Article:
from The American Heritage® Dictionary of the English Language, 4th Edition
- n. Roman Catholic Church An annual calendar containing instructions for the Mass and office to be celebrated on each day of the year.
from Wiktionary, Creative Commons Attribution/Share-Alike License
- n. A musical phrase constructed from one or more statements of one modal pattern and ending in a rest.
- n. A calendar which prescribes the Mass and office which is to be celebrated each day.
from The Century Dictionary and Cyclopedia
- n. In prosody, a colon or series.
- n. In some Latin school-books, especially texts of poets, a rearrangement of the Latin words in English order.
- n. Eccles.: A directory or book of rubrics.
- n. An office or service with its rubrics.
“Ordinary” is from the Latin word ordo, “a regular row, line, or series, methodical arrangement, order” having the impact of “proper order”, not just any arrangement.
OH WAIT!!!! the novus ordo is a joke, just without a punch line.
At the time when Master Pihringer came to dwell with us, Herdegen was already high enough to pass into the upper school, for he was first in his 'ordo'; but our guardian, the old knight Hans Im Hoff, of whom I shall have much to tell, held that he was yet too young for the risks of
Quoting Stephen Padgett: A central tenet of ordo-liberalism is a clearly defined division of labor in economic management, with specific responsibilities assigned to particular institutions.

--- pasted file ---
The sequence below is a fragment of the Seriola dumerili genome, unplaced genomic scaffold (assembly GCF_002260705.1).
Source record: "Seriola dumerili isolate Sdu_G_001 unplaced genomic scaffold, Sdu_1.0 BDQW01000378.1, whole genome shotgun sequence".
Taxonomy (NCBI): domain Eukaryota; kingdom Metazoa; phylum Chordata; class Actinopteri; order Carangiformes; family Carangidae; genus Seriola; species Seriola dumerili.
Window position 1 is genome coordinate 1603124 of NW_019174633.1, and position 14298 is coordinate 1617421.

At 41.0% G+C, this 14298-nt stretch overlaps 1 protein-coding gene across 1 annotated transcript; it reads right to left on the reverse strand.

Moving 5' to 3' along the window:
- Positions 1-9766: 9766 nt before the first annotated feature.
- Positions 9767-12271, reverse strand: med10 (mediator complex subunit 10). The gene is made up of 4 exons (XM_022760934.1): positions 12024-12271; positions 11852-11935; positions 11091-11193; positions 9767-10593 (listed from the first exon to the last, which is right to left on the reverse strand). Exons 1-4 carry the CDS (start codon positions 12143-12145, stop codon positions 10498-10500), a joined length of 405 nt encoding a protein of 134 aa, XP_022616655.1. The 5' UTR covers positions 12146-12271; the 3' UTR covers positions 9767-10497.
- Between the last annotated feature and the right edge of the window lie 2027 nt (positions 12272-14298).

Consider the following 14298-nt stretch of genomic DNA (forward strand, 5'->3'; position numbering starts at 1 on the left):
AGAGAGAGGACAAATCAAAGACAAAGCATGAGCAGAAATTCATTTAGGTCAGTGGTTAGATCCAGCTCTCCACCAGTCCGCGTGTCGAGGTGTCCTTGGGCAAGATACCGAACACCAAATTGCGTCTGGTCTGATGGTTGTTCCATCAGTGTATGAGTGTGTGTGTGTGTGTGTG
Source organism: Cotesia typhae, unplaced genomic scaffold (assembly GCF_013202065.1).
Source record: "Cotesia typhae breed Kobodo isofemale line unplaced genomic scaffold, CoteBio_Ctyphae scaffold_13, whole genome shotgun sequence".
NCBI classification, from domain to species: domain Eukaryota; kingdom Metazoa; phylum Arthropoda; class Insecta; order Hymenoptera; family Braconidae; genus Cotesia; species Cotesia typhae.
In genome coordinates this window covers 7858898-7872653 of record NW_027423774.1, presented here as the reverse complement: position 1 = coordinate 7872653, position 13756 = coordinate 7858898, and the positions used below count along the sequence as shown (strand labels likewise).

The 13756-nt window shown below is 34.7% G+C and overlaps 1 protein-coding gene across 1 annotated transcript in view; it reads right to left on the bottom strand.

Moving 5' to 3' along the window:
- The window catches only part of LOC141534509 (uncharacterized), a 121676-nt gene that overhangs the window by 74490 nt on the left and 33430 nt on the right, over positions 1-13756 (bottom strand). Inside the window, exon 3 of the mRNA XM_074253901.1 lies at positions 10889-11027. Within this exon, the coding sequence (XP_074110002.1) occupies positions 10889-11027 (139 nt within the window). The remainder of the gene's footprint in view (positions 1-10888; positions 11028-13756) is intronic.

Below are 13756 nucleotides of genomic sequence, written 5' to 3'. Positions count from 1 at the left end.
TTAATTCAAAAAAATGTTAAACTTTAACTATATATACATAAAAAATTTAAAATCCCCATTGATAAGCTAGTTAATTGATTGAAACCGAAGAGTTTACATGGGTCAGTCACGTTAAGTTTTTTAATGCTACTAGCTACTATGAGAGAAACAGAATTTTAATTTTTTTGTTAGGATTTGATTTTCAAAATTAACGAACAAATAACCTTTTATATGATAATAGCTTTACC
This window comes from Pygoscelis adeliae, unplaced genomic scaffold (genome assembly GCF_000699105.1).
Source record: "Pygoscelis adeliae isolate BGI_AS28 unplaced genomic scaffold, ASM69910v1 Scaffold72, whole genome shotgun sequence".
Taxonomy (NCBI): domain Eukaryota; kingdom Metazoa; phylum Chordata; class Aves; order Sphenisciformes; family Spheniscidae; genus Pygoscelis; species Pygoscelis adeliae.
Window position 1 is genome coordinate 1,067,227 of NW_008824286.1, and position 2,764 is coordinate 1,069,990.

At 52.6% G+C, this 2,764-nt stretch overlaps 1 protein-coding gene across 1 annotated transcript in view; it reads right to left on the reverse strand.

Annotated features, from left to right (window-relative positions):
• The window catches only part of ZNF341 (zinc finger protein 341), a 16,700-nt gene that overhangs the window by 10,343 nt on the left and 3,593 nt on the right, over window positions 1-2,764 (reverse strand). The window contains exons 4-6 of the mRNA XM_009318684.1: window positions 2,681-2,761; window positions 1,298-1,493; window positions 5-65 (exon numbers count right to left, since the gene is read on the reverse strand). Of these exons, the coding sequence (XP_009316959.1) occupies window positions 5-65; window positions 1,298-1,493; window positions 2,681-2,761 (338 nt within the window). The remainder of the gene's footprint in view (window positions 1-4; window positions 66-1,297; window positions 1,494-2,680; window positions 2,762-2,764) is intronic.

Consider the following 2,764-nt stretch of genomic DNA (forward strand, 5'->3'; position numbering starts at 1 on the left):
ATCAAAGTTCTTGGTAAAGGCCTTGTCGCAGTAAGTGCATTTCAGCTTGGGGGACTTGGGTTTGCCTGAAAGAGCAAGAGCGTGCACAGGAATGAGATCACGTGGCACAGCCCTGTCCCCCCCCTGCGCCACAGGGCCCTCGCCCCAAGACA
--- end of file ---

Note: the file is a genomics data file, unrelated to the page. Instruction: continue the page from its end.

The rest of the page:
It contains the ordo for both forms, and illustrates the way in which the ordinary chants are shared in both forms, and highlights the common use of chant for both forms.
From its birth, the United States thus infused its diplomacy with a revolutionary ideology that looked to the creation of a novus ordo seclorum in the international sphere as well as the domestic.
The people attached to the old use are happy to see the Extrordinary Form ordo, and for the others who know only the Ordinary Form, they can use the book to be enticed by the integration between the two forms.
Many people are seeking only a book with readings plus ordo and that's it, at a rock bottom price.
Lewis goes back to St. Augustine, who spoke of the ordo amoris, “the ordinate condition of the affections in which every object is accorded that kind and degree of love which is appropriate to it,” and to Aristotle, who asserts that “the aim of education is to make the pupil like and dislike what he ought.”
For the ordinary of the Mass, the ordo uses Mass XI, "Orbis Factor," along with Credo I.